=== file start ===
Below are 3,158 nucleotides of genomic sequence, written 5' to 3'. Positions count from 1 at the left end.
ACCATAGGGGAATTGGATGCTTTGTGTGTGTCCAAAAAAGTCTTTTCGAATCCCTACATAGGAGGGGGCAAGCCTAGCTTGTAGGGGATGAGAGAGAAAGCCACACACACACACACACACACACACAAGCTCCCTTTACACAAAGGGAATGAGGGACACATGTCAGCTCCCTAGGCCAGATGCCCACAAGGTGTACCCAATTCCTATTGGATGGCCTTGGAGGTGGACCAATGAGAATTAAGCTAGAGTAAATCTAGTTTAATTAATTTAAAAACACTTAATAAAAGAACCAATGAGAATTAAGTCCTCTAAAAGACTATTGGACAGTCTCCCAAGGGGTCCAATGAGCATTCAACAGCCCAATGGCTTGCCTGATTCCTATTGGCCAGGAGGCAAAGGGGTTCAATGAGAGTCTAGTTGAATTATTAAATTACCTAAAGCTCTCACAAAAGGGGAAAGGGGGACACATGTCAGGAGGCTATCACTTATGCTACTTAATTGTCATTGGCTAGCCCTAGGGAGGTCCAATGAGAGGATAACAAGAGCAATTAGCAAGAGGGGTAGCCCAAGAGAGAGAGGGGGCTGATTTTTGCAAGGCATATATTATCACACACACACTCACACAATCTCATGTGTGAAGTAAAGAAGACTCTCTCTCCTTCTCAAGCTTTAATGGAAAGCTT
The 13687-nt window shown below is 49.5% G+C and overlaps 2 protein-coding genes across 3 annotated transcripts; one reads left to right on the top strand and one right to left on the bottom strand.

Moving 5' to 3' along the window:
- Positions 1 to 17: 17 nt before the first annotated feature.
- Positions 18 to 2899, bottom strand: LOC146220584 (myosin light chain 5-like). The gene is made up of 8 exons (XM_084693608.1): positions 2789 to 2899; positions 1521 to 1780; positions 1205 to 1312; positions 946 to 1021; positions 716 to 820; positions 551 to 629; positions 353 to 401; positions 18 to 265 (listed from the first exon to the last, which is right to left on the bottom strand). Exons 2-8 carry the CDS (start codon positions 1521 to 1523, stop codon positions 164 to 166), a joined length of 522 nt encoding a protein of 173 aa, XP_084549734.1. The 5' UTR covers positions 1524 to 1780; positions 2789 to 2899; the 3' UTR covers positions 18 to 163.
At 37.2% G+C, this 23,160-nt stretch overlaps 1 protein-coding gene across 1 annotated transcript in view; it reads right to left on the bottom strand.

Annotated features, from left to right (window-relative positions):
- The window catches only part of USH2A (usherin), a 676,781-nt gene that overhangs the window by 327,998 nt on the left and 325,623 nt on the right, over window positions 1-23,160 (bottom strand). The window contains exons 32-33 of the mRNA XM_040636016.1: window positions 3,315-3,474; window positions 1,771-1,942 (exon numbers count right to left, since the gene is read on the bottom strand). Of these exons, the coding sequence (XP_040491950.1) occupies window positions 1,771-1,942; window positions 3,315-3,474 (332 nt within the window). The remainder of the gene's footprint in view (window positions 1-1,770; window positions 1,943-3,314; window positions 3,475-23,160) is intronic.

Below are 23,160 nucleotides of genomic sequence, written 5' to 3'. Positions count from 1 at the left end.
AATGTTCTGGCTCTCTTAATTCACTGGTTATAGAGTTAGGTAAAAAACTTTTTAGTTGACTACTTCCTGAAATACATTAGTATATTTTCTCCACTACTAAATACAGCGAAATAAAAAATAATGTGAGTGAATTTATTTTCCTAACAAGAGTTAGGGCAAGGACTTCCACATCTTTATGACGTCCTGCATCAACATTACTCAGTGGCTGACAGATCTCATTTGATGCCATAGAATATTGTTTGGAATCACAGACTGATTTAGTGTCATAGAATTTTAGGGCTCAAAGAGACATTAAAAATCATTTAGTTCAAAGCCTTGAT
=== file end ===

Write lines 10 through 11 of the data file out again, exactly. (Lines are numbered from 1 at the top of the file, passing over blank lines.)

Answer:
Below are 23,160 nucleotides of genomic sequence, written 5' to 3'. Positions count from 1 at the left end.
AATGTTCTGGCTCTCTTAATTCACTGGTTATAGAGTTAGGTAAAAAACTTTTTAGTTGACTACTTCCTGAAATACATTAGTATATTTTCTCCACTACTAAATACAGCGAAATAAAAAATAATGTGAGTGAATTTATTTTCCTAACAAGAGTTAGGGCAAGGACTTCCACATCTTTATGACGTCCTGCATCAACATTACTCAGTGGCTGACAGATCTCATTTGATGCCATAGAATATTGTTTGGAATCACAGACTGATTTAGTGTCATAGAATTTTAGGGCTCAAAGAGACATTAAAAATCATTTAGTTCAAAGCCTTGAT